Mike Higgins and Karl Bollers (writers), Joe Bennett (penciler
It’s really interesting that Marvel’s “Tech” line produced this comic and Deathlok’ 1999 series both at the same time and telling a very similar story (albeit in a very different way). Both stories have to do with the connection between identity and body, a topic that invites a revisit in the 2023 world where these things are being reexamined and broken down in new and fascinating ways on a daily basis.
The X-51 series begins after we’ve seen Machine Man in several other stories. An FBI agent has been tasked with recovering the living robot and over the course of his investigation we get a recap (with some gaps filled in) of Aaron Stack’s “Pinocchio” origin as a robot treated like a human son by its creator, the work done on him by Bastion, etc. The trail leads him to a scrap yard where he happens to arrive at the same time as the Brotherhood of Mutants, who also want to find X-51’s remains.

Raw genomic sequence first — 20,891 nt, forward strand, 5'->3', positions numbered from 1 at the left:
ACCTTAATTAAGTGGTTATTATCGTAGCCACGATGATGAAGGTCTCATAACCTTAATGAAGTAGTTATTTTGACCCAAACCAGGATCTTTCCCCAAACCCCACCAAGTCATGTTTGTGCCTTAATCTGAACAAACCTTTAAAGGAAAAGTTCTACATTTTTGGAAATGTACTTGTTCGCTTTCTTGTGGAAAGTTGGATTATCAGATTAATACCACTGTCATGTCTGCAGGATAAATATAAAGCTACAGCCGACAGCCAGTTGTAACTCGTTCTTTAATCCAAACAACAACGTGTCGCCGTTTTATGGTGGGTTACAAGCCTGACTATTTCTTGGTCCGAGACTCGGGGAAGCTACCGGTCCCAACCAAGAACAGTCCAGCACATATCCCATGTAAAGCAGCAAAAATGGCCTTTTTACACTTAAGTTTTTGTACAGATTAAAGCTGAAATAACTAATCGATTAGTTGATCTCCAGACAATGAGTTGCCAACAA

Mystique shoots agent’s head off—literally–but the agent’s headless body picks up X-51’s head and puts it on.
And becomes the new Machine Man.
Turns out, the Fed was a life model decoy. We get a big battle against the Brotherhood, where Machine Man now has the power to access the FBI’s database and has combat skills and powers greater than what we’ve seen before—presumably because he’s merged with an LMD for the FBI.
After humiliating the villains, Machine Man leaves the battlefield.
This is a terrific reboot of this character into a powerfully augmented cybernetic warrior who still has self awareness as Aaron Stack, on the run from people like Sebastian Shaw and the U.S. Government who want to exploit him.